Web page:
In my last post, I shared Ahava Leibtag’s perspective on a big mistake that many companies make: starting design before content is complete. I’m passionate about this because I’ve seen the inefficiencies, cost overruns, and blah results that can be avoided by taking a content-first approach. Perhaps I can save you the trouble of learning this lesson the hard way.

I’m going to spend the next three blog posts talking about why people try to design first instead of starting with a content-first approach. What starts out as a shortcut to getting started ends up being more trouble than it’s worth!

So, challenge #1 to having our content done before designing: the project team and stakeholders.

Assemble Your Team

Smaller companies and organizations are not necessarily used to thinking along these lines. I’ve worked for plenty of young and/or small shops as a freelancer and an employee early in my career. When you’re used to being in “all hands on deck” mode or where “everyone wears a variety of hats” you may not be explicitly thinking about proper roles. That said, I’ve seen even big teams fail to account for their all-important stakeholders.

Buffy the Vampire Slayer flips a stake in her hand

Sorry, Buffy. Not those kinds of stakes.

Before beginning a new project – whether it’s for print or the web – you need to be clear on who is and is not a stakeholder.

  • Who is this project trying to reach? Your external audience(s) forms the external stakeholder(s).
  • Who is writing the copy and who is designing the final product? This is your creative team.
  • Who is reviewing draft designs and providing feedback? This is your internal stakeholder team.
  • Who has final approval? This is your Chief Internal Stakeholder. The buck stops with him/her.

Work Your Content-First Approach

Great! You have your team. Now, make it a clear goal that content is done before design. No sense assembling the A Team to have them sit in the van!

A van drives endlessly through a desert

I wouldn’t watch that show.

Who are you trying to reach?

Be clear who you’re writing and designing this to reach. Write for them and design for them. Yes, that does sound like the bleeding obvious point to make here. Sadly, in the thick of it, you won’t think of whether your teenage audience can read the graduate-level writing in your product description. You won’t consider the visual challenges of your over-70 target customer when the designer turns in a low-contrast text overlay.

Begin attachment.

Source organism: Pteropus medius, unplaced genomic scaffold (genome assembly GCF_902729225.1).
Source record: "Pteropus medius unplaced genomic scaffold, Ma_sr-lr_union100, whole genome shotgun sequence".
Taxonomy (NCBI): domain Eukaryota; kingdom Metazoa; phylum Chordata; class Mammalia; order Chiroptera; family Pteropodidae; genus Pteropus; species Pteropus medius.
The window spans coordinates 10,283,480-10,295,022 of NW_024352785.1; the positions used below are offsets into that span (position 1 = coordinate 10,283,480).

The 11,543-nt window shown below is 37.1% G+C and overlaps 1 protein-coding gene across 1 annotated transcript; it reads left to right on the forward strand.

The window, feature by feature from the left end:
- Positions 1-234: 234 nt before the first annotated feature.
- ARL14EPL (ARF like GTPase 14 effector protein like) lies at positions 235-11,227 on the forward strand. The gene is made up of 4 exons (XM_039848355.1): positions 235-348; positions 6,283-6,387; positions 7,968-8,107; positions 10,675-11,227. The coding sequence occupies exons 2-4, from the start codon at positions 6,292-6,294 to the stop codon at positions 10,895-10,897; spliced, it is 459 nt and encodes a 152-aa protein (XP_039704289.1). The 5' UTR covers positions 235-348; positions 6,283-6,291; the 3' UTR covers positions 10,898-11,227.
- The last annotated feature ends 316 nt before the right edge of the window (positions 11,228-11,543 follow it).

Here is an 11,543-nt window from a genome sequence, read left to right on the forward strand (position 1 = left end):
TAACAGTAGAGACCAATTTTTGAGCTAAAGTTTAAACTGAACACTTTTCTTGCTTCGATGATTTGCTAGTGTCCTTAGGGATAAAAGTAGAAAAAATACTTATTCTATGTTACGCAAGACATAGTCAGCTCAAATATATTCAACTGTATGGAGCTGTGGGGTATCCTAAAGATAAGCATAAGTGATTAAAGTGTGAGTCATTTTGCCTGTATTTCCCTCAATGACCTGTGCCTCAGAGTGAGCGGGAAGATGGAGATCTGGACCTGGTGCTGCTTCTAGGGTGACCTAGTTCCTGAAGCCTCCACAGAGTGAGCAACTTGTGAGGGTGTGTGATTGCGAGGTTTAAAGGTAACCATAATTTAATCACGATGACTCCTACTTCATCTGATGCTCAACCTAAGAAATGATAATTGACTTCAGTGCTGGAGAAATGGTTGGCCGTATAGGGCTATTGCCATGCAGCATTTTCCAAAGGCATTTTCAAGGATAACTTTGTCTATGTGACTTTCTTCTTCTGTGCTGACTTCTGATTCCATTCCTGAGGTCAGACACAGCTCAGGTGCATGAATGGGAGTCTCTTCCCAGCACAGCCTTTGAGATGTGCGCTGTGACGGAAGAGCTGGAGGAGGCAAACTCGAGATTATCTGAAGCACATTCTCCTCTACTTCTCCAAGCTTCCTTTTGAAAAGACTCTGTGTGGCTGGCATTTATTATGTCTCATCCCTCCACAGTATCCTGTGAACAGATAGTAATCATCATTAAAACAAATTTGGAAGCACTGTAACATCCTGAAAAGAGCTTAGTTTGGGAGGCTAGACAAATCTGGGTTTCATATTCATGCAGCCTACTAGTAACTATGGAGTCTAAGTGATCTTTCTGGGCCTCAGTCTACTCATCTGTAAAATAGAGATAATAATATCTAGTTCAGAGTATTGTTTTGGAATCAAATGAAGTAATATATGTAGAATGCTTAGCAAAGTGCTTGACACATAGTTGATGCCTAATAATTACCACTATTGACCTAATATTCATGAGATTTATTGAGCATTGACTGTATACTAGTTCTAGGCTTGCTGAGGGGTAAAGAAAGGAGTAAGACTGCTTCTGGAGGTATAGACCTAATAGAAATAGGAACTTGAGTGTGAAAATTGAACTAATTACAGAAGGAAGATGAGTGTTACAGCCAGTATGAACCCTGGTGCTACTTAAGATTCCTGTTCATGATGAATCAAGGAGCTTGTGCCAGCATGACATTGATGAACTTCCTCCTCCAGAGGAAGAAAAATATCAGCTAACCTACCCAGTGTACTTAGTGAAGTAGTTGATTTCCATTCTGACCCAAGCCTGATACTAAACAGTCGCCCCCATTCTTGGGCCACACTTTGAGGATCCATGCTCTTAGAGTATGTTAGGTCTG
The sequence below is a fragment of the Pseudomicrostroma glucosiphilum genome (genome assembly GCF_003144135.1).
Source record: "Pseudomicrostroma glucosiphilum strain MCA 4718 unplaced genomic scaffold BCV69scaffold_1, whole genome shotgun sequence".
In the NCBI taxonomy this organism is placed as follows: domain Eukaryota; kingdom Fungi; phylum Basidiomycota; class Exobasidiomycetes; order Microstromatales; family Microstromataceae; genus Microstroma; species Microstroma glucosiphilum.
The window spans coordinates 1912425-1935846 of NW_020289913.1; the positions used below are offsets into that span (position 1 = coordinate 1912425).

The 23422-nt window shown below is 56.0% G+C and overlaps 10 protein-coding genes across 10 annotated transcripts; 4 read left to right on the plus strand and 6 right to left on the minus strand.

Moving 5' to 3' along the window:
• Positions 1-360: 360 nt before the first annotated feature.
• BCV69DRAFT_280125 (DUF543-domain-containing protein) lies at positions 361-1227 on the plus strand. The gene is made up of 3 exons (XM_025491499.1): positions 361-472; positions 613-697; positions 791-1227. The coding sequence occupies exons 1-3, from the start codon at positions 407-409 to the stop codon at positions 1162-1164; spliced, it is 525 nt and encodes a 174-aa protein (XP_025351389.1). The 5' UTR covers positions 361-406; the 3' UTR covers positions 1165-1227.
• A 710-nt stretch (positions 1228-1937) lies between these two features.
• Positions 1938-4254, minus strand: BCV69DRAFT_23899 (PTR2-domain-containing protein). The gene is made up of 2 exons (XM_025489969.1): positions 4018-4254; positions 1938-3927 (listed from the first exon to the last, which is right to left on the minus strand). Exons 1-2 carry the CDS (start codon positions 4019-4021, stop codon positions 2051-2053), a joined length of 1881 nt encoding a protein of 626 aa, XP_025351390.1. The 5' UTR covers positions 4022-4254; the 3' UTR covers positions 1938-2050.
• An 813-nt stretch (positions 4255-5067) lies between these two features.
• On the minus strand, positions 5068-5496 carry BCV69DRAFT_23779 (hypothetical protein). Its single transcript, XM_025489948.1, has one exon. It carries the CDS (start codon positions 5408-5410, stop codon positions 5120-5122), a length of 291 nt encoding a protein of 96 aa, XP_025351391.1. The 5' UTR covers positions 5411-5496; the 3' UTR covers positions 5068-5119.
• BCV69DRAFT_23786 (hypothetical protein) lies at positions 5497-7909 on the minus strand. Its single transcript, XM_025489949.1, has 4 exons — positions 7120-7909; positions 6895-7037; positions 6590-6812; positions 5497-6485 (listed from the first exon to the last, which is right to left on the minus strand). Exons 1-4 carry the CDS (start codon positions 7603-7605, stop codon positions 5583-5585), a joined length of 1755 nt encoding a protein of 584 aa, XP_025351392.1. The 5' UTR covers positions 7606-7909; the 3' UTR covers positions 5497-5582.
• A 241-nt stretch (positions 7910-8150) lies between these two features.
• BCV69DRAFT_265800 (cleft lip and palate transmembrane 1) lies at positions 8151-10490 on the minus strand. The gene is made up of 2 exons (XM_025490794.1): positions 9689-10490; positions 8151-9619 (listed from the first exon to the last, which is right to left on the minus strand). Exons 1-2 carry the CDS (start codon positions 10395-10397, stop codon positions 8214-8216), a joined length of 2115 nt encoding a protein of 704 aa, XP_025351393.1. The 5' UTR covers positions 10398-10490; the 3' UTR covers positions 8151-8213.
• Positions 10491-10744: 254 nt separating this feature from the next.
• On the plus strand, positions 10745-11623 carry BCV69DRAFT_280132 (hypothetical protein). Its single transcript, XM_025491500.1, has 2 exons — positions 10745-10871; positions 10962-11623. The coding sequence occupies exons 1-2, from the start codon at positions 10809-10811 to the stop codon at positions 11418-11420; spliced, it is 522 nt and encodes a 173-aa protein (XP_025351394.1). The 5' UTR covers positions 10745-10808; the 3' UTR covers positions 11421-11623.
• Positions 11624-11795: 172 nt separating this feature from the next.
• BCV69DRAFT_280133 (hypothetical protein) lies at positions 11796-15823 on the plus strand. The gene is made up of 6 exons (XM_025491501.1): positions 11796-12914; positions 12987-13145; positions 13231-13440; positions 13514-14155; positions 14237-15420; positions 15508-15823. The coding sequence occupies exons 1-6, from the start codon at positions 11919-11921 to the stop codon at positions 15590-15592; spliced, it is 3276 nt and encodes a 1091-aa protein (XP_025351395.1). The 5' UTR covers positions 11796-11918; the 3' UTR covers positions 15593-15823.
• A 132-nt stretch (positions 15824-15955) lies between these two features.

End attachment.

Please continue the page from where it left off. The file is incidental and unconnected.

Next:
If you’ll pardon the paraphrase, “to err is human, focus on users divine.” Pursue your lofty aims in a practical fashion by keeping your audience in mind.

Who is writing the copy and who is designing the final product?

Assemble your creative team and equip them. Start with the copy because CONTENT-FIRST. (You knew that was coming.) Give your writer the tools and time they need, whether it’s an internal team member or an external contractor like a copywriter. Make sure they have research tools, time to draft, and time to edit to perfection.

If you’re splitting up the writing or design work, make sure you know who is merging the work and giving the whole thing a cohesive voice and look.

Who is reviewing draft designs and providing feedback?

Know who gets a say and make sure they’re available. You were probably going to set your project timeline so make sure the schedule works for your reviewers. If George is going to be on vacation during Round 2, make sure you factor that into your plan.

Crucially, be cautious about showing the draft copy to anyone but your designated internal stakeholders. Same goes later when you’re getting the design comps for review. Generally, if you pass around a design to anyone else, you risk getting unhelpful or contradictory feedback. Having a plan for review can prevent some frustrating conversations.

The one exception to that rule, of course, is testing. If you’re really concerned about getting the best design for your target audience(s), consider a structured testing/feedback process. Plan out your questions, choose 5-9 people from each audience, show them the design, and capture their feedback. With planning and prep, this can be helpful. Without it, you might just end up more confused than when you started.

Who has final approval?

Choose your Chief Internal Stakeholder wisely. This guy/gal pushes the go-button and arbitrates disputes on directions/messaging that might arise among your creative team and your internal stakeholders.

If at all possible, make sure your Buck-stopping Approver understands and embraces the needs of your target audience. That way you can trust them to approve the best design for the final users, not just for themselves or the internal stakeholders.

Trust Your Team

Sometimes the team will get stuck or a design will get leaked to someone with strong opinions that are unhelpful. Stick with your team and trust them to work the process. Get that content done. Otherwise, you might think a draft is good enough to get started on some wireframes and find your final content doesn’t fit in those neat little boxes. You might get random feedback and find yourself unsure how to respond to it.

Sherlock closes the door on a policeman with the words "Yes, thank you for your input."

Sometimes more input isn’t better; it’s just more.

Avoid the pitfalls and work that teamwork FOR THE WIN!

Next time, we’ll take up Content-First Challenge #2: Timing & Efficiency.